for example are zero everywhere the equations for nx ny and nz become nx R1 ex R3 et 3 3 1 ny R2 ex R3 et 3 3 2 nz R2 ex R3 et 3 3 3 If however there are no constraints in the y and z direction ey and ez may be non zero while ny and nz obey ny 0 and nz 0 then ey and ez may be eliminated from the equations of section 3 2 with the result nx R8 ex R9 et 3 3 4 The derivation is as follows Equations 3 1 1 3 1 2 and 3 1 3 become nx R1 ex R2 ey ez R3 et 3 3 5 0 R1 ey R2 ex ez R3 et 3 3 6 0 R1 ez R2 ex ey R3 et 3 3 7 Since there is nothing to distinguish ey from ez they may be taken as equal with the results nx R1 ex 2 R2 ey R3 et 3 3 5 0 R1 R2 ey R2 ex R3 et 3 3 6 Substitution for ey from 3 3 6 in 3 3 5 yields nx R1 ex 2 R2 R1 R2 R2 ex R3 et R3 et 3 3 7 ie nx R1 2 R2 R2 R1 R2 ex R3 1 2 R2 R2 R1 R2 et 3 3 8 In terms of R this is 4 Balance of forces The balances of the forces acting on unit volume in the three coordinate directions lead to ddx nx ddy sxy ddz sxz fx 0 4 1 ddy ny ddx sxy ddz syz fy 0 4 2 ddz nz ddx sxz ddy syz fz 0 4 3 5 The differential equations for the displacements 3D 5 1 The x direction displacement u Differentiation of the equation 4 1 leads after substitution from the equations of section 3 1 to ddx R1 ex R2 ey ez R3 et ddy R4 ddy u ddx v ddz R4 ddz u ddx w fx 0 0 Since by definition ex ddx u ey ddy v ez ddz w the strains ex ey ez can be eliminated from the above differential equation with the result ddx R1 ddx u R2 ddy v ddz w R3 et ddy R4 ddy u ddx v ddz R4 ddz u ddx w fx 0 0 If Poisson s ratio R is taken as constant implying that all Rs are also constant this equation can be written in terms of second order operators as follows ddx R1 ddx u R2 ddy v ddz w R3 et R4 d2dyy u R4 ddx ddy v R4 d2dzz u R4 ddx ddz w fx 0 0 with further rearrangement to ddx R1 R4 ddx u R2 R4 ddy v ddz w ddx R3 et R4 d2dxx u d2dyy u d2dzz u fx 0 0 But as a consequence of the above definitions R1 R4 R2 R4 1 2 1 R 1 2 R R10 Therefore the equation can be reduced to R10 ddx dil R3 ddx et R4 div grad u fx 0 where dil ddx u ddy v ddz w the dilatation Re arrangement so as to give prominence to the div grad term leads to div grad u ddx R10 R4 dil R3 R4 et fx R4 0 0 5 1 1 This should be compared with equation C 15 of H T In that equation the multiplier of dil is 1 1 2R R10 R4 2 1 R 2 1 R 1 2R i e 1 1 2R So they equations agree The multiplier of fx in H T is 2 1 R E which is again in agreement However H T are silent about et 5 2 The y and z direction displacements v and w Replacing x successively by y and z and u by v and w leads to the corresponding equations div grad v ddy R10 R4 dil R3 R4 et fy R4 0 0 div grad w ddz R10 R4 dil R3 R4 et fz R4 0 0 Note that as a consequence of the definitions R10 R4 1 1 0 2 R R3 and R3 R4 2 1 R 1 2 R The three equations can thus be written as u x x div grad v R3 dd y dil R11 et R11 f y 0 0 w z z 5 2 1 where it is to be noted that R3 1 1 2 R R11 1 R4 2 1 R 6 The differential equations for the displacements 2D 6 1 When displacements in the third direction are zero Let the zero displacement direction be z Then the equation of section 5 2 still holds for directions x and y with the proviso that ddz terms are absent from both the div grad and dil definitions 6 2 When stressess in the third direction are zero When nz say is zero the analysis must start from nx R5 ex R6 ey R7 et rather than from nx R1 ex R2 ey R3 et Thereafter apart from the substitutions of Rn 4 for Rn and from the absence of z direction derivatives the analysis proceeds as in section 6 The resulting equations are u x x div grad v R3 dd y dil R11 et R11 f y 0 0 6 2 1 whereby it should be noted that R11 remains in place but R13 has replaced R12 7 The differential equations for the displacements 1D 7 1 When displacements in the second and third directions are zero Let the zero displacement directions be y and z Then the equation of section 5 2 still holds for directions x and y with the proviso that ddz terms are absent from both the div grad and dil definitions 7 2 When stressess in the second and third directions are zero When ny and nz say are zero the analysis must start from nx R8 ex R9 et Thereafter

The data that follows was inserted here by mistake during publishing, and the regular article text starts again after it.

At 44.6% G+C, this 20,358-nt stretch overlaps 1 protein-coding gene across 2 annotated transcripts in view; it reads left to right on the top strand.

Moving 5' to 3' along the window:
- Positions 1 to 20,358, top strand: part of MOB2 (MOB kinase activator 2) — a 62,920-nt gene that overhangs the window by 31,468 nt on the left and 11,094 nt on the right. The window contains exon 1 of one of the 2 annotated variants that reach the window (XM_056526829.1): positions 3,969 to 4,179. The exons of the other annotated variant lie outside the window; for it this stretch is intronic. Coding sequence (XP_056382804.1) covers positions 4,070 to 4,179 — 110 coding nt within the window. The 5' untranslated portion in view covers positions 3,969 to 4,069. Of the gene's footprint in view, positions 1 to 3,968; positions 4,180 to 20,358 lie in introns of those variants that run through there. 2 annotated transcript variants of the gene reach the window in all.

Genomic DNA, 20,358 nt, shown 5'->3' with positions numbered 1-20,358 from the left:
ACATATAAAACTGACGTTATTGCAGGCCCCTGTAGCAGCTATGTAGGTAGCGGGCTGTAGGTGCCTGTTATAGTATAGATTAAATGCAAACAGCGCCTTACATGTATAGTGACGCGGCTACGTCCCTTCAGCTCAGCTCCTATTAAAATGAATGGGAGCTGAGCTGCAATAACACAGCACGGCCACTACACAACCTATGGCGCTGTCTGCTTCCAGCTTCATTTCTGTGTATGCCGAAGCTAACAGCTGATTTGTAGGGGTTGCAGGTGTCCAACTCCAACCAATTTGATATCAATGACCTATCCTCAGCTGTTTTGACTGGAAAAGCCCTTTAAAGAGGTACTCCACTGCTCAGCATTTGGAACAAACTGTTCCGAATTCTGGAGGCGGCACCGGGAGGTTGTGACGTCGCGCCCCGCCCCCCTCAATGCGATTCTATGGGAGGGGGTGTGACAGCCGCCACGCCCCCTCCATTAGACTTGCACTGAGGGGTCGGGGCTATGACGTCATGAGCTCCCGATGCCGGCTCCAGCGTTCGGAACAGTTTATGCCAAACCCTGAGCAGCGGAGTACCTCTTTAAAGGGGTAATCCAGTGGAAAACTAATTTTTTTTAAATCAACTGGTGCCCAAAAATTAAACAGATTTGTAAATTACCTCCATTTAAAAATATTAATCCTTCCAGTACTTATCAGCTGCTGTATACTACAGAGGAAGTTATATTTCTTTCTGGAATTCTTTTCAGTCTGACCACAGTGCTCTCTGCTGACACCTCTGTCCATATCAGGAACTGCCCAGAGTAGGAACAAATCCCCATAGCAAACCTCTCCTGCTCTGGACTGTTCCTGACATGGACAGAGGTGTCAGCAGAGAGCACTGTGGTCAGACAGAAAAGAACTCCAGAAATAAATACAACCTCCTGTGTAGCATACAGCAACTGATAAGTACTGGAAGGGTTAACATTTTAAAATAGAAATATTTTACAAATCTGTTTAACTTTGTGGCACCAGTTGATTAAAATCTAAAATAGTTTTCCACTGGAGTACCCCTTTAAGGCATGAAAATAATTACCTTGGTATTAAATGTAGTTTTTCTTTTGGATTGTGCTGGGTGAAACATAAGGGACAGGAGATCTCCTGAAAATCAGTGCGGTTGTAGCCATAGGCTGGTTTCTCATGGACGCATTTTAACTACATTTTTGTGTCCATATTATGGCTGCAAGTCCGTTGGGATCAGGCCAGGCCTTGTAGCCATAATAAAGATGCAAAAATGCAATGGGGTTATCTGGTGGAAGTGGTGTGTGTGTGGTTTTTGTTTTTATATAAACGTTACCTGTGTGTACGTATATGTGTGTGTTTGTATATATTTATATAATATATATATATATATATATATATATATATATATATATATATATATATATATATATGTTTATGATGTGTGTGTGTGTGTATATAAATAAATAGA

Original URL path: http://www.cham.co.uk/phoenics/d_polis/d_lecs/stress/solstreq.htm (2016-02-15)